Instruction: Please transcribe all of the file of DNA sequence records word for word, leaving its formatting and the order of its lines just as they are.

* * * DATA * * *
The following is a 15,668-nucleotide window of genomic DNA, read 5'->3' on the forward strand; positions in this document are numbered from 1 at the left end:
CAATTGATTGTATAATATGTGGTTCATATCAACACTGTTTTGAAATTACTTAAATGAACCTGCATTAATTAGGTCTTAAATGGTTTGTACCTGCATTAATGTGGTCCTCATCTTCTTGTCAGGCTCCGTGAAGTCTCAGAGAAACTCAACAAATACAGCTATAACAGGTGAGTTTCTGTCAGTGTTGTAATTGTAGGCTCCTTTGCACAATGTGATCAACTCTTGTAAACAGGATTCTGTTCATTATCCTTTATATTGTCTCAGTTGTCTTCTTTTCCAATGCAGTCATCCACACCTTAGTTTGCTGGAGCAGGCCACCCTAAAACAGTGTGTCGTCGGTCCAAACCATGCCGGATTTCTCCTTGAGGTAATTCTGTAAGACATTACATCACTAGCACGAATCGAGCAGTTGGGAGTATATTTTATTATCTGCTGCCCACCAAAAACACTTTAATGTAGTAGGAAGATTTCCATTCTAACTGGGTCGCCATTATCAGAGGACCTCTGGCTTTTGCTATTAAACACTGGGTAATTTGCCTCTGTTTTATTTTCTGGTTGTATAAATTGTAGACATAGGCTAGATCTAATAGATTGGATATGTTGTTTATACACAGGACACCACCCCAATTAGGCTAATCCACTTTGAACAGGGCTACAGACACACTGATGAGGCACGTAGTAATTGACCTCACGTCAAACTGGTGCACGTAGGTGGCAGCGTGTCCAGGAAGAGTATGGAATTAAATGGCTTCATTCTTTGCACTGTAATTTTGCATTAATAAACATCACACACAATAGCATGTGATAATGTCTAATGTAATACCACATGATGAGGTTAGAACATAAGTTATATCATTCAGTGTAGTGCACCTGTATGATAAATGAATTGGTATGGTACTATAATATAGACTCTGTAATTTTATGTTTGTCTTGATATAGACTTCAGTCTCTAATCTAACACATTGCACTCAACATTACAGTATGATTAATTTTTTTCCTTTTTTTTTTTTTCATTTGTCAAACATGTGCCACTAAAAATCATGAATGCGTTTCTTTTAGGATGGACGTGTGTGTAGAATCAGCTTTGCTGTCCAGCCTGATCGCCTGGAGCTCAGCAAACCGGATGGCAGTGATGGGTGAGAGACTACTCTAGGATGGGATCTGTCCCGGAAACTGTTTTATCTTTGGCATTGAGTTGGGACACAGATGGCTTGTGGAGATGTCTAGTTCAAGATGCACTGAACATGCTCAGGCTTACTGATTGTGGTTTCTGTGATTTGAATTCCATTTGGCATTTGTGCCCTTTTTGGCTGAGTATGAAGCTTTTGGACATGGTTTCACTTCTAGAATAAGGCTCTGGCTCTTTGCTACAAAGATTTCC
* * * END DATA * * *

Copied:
The following is a 15,668-nucleotide window of genomic DNA, read 5'->3' on the forward strand; positions in this document are numbered from 1 at the left end:
CAATTGATTGTATAATATGTGGTTCATATCAACACTGTTTTGAAATTACTTAAATGAACCTGCATTAATTAGGTCTTAAATGGTTTGTACCTGCATTAATGTGGTCCTCATCTTCTTGTCAGGCTCCGTGAAGTCTCAGAGAAACTCAACAAATACAGCTATAACAGGTGAGTTTCTGTCAGTGTTGTAATTGTAGGCTCCTTTGCACAATGTGATCAACTCTTGTAAACAGGATTCTGTTCATTATCCTTTATATTGTCTCAGTTGTCTTCTTTTCCAATGCAGTCATCCACACCTTAGTTTGCTGGAGCAGGCCACCCTAAAACAGTGTGTCGTCGGTCCAAACCATGCCGGATTTCTCCTTGAGGTAATTCTGTAAGACATTACATCACTAGCACGAATCGAGCAGTTGGGAGTATATTTTATTATCTGCTGCCCACCAAAAACACTTTAATGTAGTAGGAAGATTTCCATTCTAACTGGGTCGCCATTATCAGAGGACCTCTGGCTTTTGCTATTAAACACTGGGTAATTTGCCTCTGTTTTATTTTCTGGTTGTATAAATTGTAGACATAGGCTAGATCTAATAGATTGGATATGTTGTTTATACACAGGACACCACCCCAATTAGGCTAATCCACTTTGAACAGGGCTACAGACACACTGATGAGGCACGTAGTAATTGACCTCACGTCAAACTGGTGCACGTAGGTGGCAGCGTGTCCAGGAAGAGTATGGAATTAAATGGCTTCATTCTTTGCACTGTAATTTTGCATTAATAAACATCACACACAATAGCATGTGATAATGTCTAATGTAATACCACATGATGAGGTTAGAACATAAGTTATATCATTCAGTGTAGTGCACCTGTATGATAAATGAATTGGTATGGTACTATAATATAGACTCTGTAATTTTATGTTTGTCTTGATATAGACTTCAGTCTCTAATCTAACACATTGCACTCAACATTACAGTATGATTAATTTTTTTCCTTTTTTTTTTTTTCATTTGTCAAACATGTGCCACTAAAAATCATGAATGCGTTTCTTTTAGGATGGACGTGTGTGTAGAATCAGCTTTGCTGTCCAGCCTGATCGCCTGGAGCTCAGCAAACCGGATGGCAGTGATGGGTGAGAGACTACTCTAGGATGGGATCTGTCCCGGAAACTGTTTTATCTTTGGCATTGAGTTGGGACACAGATGGCTTGTGGAGATGTCTAGTTCAAGATGCACTGAACATGCTCAGGCTTACTGATTGTGGTTTCTGTGATTTGAATTCCATTTGGCATTTGTGCCCTTTTTGGCTGAGTATGAAGCTTTTGGACATGGTTTCACTTCTAGAATAAGGCTCTGGCTCTTTGCTACAAAGATTTCC